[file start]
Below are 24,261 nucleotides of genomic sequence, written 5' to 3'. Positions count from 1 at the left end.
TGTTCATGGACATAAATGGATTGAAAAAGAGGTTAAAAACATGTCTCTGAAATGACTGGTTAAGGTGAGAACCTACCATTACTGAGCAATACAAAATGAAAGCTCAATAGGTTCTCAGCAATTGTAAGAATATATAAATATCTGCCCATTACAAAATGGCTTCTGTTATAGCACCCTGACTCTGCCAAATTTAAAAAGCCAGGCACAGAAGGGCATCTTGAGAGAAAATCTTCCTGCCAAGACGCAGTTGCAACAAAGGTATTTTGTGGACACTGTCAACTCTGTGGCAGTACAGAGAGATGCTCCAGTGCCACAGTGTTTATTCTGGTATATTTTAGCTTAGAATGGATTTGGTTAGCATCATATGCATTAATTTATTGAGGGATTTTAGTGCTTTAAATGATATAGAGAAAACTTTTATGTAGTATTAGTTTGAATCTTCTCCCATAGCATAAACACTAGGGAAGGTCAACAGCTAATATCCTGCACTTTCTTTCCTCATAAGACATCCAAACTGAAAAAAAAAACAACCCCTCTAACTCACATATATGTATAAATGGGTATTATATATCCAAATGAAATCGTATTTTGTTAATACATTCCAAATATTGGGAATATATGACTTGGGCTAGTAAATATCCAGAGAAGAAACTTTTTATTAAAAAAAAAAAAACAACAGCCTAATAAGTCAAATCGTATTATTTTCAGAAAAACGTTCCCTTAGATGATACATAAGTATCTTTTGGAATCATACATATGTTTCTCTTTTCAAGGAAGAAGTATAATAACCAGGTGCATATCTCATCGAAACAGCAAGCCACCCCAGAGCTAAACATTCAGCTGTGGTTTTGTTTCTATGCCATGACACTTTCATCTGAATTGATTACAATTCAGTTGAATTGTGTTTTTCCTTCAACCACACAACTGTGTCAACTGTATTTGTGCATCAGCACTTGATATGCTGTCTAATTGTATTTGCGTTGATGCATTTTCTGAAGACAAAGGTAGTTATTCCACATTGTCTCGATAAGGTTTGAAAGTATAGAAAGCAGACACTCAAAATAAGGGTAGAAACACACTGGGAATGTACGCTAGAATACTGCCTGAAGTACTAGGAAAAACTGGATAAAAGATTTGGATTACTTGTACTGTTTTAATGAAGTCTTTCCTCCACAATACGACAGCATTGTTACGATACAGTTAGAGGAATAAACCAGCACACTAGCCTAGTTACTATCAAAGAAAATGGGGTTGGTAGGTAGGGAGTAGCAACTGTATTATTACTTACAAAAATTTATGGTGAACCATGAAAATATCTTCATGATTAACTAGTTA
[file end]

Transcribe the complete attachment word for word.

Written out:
Below are 24,261 nucleotides of genomic sequence, written 5' to 3'. Positions count from 1 at the left end.
TGTTCATGGACATAAATGGATTGAAAAAGAGGTTAAAAACATGTCTCTGAAATGACTGGTTAAGGTGAGAACCTACCATTACTGAGCAATACAAAATGAAAGCTCAATAGGTTCTCAGCAATTGTAAGAATATATAAATATCTGCCCATTACAAAATGGCTTCTGTTATAGCACCCTGACTCTGCCAAATTTAAAAAGCCAGGCACAGAAGGGCATCTTGAGAGAAAATCTTCCTGCCAAGACGCAGTTGCAACAAAGGTATTTTGTGGACACTGTCAACTCTGTGGCAGTACAGAGAGATGCTCCAGTGCCACAGTGTTTATTCTGGTATATTTTAGCTTAGAATGGATTTGGTTAGCATCATATGCATTAATTTATTGAGGGATTTTAGTGCTTTAAATGATATAGAGAAAACTTTTATGTAGTATTAGTTTGAATCTTCTCCCATAGCATAAACACTAGGGAAGGTCAACAGCTAATATCCTGCACTTTCTTTCCTCATAAGACATCCAAACTGAAAAAAAAAACAACCCCTCTAACTCACATATATGTATAAATGGGTATTATATATCCAAATGAAATCGTATTTTGTTAATACATTCCAAATATTGGGAATATATGACTTGGGCTAGTAAATATCCAGAGAAGAAACTTTTTATTAAAAAAAAAAAAACAACAGCCTAATAAGTCAAATCGTATTATTTTCAGAAAAACGTTCCCTTAGATGATACATAAGTATCTTTTGGAATCATACATATGTTTCTCTTTTCAAGGAAGAAGTATAATAACCAGGTGCATATCTCATCGAAACAGCAAGCCACCCCAGAGCTAAACATTCAGCTGTGGTTTTGTTTCTATGCCATGACACTTTCATCTGAATTGATTACAATTCAGTTGAATTGTGTTTTTCCTTCAACCACACAACTGTGTCAACTGTATTTGTGCATCAGCACTTGATATGCTGTCTAATTGTATTTGCGTTGATGCATTTTCTGAAGACAAAGGTAGTTATTCCACATTGTCTCGATAAGGTTTGAAAGTATAGAAAGCAGACACTCAAAATAAGGGTAGAAACACACTGGGAATGTACGCTAGAATACTGCCTGAAGTACTAGGAAAAACTGGATAAAAGATTTGGATTACTTGTACTGTTTTAATGAAGTCTTTCCTCCACAATACGACAGCATTGTTACGATACAGTTAGAGGAATAAACCAGCACACTAGCCTAGTTACTATCAAAGAAAATGGGGTTGGTAGGTAGGGAGTAGCAACTGTATTATTACTTACAAAAATTTATGGTGAACCATGAAAATATCTTCATGATTAACTAGTTA